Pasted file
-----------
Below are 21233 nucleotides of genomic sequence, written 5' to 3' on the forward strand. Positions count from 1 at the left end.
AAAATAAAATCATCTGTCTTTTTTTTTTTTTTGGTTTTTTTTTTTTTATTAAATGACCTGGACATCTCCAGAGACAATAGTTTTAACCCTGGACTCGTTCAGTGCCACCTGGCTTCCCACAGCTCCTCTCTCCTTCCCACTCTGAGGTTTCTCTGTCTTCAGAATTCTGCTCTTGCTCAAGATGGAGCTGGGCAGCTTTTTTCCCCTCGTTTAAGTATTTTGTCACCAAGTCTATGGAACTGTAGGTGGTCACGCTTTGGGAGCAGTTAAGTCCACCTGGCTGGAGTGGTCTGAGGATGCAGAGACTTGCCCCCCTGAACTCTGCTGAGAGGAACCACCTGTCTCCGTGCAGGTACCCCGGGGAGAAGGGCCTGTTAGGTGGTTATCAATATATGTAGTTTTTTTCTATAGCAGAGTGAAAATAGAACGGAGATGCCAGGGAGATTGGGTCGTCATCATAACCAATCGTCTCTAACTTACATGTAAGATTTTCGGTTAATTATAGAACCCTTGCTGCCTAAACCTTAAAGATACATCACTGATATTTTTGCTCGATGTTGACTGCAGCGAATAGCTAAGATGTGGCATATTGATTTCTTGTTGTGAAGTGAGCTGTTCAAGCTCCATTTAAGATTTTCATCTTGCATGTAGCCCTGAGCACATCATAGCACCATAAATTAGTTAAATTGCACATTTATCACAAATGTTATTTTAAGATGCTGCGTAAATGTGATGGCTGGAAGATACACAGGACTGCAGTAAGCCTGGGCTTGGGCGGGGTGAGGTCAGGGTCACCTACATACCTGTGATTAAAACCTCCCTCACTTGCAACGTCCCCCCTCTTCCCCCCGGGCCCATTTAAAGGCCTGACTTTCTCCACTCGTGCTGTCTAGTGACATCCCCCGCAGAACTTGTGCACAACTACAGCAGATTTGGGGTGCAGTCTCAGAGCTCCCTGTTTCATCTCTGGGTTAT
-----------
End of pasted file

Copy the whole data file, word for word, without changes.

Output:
Below are 21233 nucleotides of genomic sequence, written 5' to 3' on the forward strand. Positions count from 1 at the left end.
AAAATAAAATCATCTGTCTTTTTTTTTTTTTTGGTTTTTTTTTTTTTATTAAATGACCTGGACATCTCCAGAGACAATAGTTTTAACCCTGGACTCGTTCAGTGCCACCTGGCTTCCCACAGCTCCTCTCTCCTTCCCACTCTGAGGTTTCTCTGTCTTCAGAATTCTGCTCTTGCTCAAGATGGAGCTGGGCAGCTTTTTTCCCCTCGTTTAAGTATTTTGTCACCAAGTCTATGGAACTGTAGGTGGTCACGCTTTGGGAGCAGTTAAGTCCACCTGGCTGGAGTGGTCTGAGGATGCAGAGACTTGCCCCCCTGAACTCTGCTGAGAGGAACCACCTGTCTCCGTGCAGGTACCCCGGGGAGAAGGGCCTGTTAGGTGGTTATCAATATATGTAGTTTTTTTCTATAGCAGAGTGAAAATAGAACGGAGATGCCAGGGAGATTGGGTCGTCATCATAACCAATCGTCTCTAACTTACATGTAAGATTTTCGGTTAATTATAGAACCCTTGCTGCCTAAACCTTAAAGATACATCACTGATATTTTTGCTCGATGTTGACTGCAGCGAATAGCTAAGATGTGGCATATTGATTTCTTGTTGTGAAGTGAGCTGTTCAAGCTCCATTTAAGATTTTCATCTTGCATGTAGCCCTGAGCACATCATAGCACCATAAATTAGTTAAATTGCACATTTATCACAAATGTTATTTTAAGATGCTGCGTAAATGTGATGGCTGGAAGATACACAGGACTGCAGTAAGCCTGGGCTTGGGCGGGGTGAGGTCAGGGTCACCTACATACCTGTGATTAAAACCTCCCTCACTTGCAACGTCCCCCCTCTTCCCCCCGGGCCCATTTAAAGGCCTGACTTTCTCCACTCGTGCTGTCTAGTGACATCCCCCGCAGAACTTGTGCACAACTACAGCAGATTTGGGGTGCAGTCTCAGAGCTCCCTGTTTCATCTCTGGGTTAT